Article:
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battles in Flanders, and received but one wound through the breast, which is troublesome to this day.

"When the peace came on, I was discharged: and as I could not work, because my wound was fometimes painful, I lifted for a landman in the Eaft India company's fervice. I here fought the French in fix pitched battles; and verily believe, that if I could read or write, our cap. tain would have given me promotion, and made me a corporal. But that was not my good fortune, I foon fell fick, and when I became good for nothing, got leave to return home again with forty pounds in my pocket, which I faved in the service. This was at the beginning of the present war, so I hoped to be fet on shore, and to have the pleasure of spending my money; but the government wanted men, and I was preffed again before ever I could fet foot on fhore.

"The boatswain found me, as he said, an obftinate fellow he fwore that I understood my business perfectly well, but that I pretended sickness merely to be idle: God knows, I knew nothing of fea bufinefs! He beat me without confidering what he was about. But ftill my forty pounds was fome comfort to me under every beating; the money was my comfort, and the money I might have had to this day; but that our ship was taken by the French, and fo I loft it all!

"Our crew was carried into a French prison, and many of them died, because they were not used to live in jail; but for my part it was nothing to me, for I was feafoned. One night however, as I was fleeping on the bed of boards, with a warm blanket about me, (for I always loved to lie well) I was awaked by the boatswain, who had a dark lanthorn in his hand. 66 Jack, fays he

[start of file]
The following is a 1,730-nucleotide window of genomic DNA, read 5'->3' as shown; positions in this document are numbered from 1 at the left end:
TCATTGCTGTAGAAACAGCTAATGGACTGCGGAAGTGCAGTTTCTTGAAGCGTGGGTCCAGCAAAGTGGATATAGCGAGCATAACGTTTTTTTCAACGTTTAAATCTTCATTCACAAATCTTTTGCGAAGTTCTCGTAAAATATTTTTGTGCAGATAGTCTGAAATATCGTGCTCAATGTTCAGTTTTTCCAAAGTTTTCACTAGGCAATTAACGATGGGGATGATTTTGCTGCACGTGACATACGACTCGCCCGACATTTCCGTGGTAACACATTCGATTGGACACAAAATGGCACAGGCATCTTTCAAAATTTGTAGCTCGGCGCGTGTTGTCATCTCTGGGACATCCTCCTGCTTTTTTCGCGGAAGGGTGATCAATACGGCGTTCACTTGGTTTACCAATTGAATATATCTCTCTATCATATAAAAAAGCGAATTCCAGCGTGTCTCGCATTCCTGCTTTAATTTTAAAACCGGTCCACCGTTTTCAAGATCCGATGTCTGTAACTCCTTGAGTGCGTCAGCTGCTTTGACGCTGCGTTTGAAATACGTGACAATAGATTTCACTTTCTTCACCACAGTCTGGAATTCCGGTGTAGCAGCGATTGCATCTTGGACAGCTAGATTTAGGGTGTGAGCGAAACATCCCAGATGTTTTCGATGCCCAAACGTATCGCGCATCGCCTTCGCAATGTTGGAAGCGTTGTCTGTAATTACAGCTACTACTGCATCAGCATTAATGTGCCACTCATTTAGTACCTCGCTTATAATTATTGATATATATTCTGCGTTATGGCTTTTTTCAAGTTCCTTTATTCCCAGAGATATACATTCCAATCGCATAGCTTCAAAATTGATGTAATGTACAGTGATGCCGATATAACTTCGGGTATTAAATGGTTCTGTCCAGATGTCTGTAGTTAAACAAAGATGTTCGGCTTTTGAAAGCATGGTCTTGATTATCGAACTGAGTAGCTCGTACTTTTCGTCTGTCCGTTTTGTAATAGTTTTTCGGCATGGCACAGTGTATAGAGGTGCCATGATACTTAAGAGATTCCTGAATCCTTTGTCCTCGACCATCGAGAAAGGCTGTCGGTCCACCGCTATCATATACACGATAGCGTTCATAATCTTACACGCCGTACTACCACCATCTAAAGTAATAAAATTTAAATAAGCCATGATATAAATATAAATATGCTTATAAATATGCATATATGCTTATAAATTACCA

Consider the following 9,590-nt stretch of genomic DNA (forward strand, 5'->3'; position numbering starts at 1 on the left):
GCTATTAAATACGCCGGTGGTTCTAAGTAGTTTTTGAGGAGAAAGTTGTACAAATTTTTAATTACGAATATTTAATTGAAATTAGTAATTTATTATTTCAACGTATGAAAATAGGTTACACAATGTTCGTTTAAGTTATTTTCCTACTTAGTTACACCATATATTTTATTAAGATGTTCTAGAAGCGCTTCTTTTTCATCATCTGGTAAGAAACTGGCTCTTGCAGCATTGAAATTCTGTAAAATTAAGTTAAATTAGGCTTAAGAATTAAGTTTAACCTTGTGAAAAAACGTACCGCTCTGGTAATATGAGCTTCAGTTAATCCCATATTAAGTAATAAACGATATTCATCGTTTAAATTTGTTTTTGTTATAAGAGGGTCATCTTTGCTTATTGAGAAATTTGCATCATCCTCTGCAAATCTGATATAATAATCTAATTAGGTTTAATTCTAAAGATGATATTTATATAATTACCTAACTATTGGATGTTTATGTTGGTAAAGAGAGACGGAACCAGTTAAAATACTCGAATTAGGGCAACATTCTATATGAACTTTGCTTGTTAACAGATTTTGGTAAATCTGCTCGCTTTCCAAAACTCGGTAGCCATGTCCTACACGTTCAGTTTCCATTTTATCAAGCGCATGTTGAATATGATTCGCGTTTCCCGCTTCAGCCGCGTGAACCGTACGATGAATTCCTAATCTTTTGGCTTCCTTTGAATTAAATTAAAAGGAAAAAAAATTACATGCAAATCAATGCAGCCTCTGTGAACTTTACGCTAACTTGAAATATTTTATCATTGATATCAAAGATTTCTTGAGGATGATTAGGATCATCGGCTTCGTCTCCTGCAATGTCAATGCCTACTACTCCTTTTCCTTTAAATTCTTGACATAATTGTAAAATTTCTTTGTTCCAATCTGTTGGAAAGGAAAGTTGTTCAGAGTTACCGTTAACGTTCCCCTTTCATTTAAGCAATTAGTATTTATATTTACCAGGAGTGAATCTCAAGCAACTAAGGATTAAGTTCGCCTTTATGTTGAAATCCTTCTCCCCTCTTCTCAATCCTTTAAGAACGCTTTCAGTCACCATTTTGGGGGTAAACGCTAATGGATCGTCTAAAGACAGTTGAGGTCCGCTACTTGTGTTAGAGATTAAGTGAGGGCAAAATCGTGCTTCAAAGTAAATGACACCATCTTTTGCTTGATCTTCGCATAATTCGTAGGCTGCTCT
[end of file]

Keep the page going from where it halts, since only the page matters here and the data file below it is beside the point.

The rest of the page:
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to me, will you knock out the French centry's brains?” -"I don't care fays I, ftriving to keep myself awake, if I lend a hand. Then follow me, fays he, and I hope we fhall do his bufinefs." So up I got, and tied my blanket, which was all the clothes I had, about my middle, and went with him to fight the Frenchmen: we had no arms; but one Englishman is able to beat five French at any time; fo we went down to the door, where both the centries were pofted, and rufhing upon them, feized their arms in a moment, and knocked them down. From thence nine of us ran together to the quay, and feizing the first boat we met, got out of the harbour, and put to fea; we had not been here three days, before we were taken up by an English privateer, who was glad of fo many good hands, and we consented to run our chance. However, we had not fo much luck as we expected. In three days we fell in with a French man of war of forty guns, while we had but twenty-three; fo to it we went. The fight lasted for three hours, and I ́verily believe we fhould have taken the Frenchman, but unfortunately we loft almost all our men, just as we were going to get the victory. I was once more in the power of the French, and I believe it would have gone hard with me, had I been brought back to my old jail in Breft: but by good fortune we were re-taken, and carried to England once

more.

"I had almost forgot to tell you, that in this laft engagement I was wounded in two places; I loft four fingers of the left hand, and my leg was cut off. Had I had the good fortune to have loft my leg and the use of my hand on board a king's ship, and not a privateer, I should have been entitled to cloathing and mainte

nance during the rest of my life, but that was not my chance; one man is born with a filver fpoon in his mouth and another with a wooden ladle. However, blessed be God, I enjoy good health, and have no enemy in this world that I know of, but the French and the justice of peace.”

Thus faying, he limped off, leaving my friend and me in admiration of his intrepidity and content; nor could we avoid acknowledging, that an habitual acquaintance with misery is the trueft fchool of fortitude and philofophy. Adieu.

LETTER CXX.

FROM THE SAME.

THE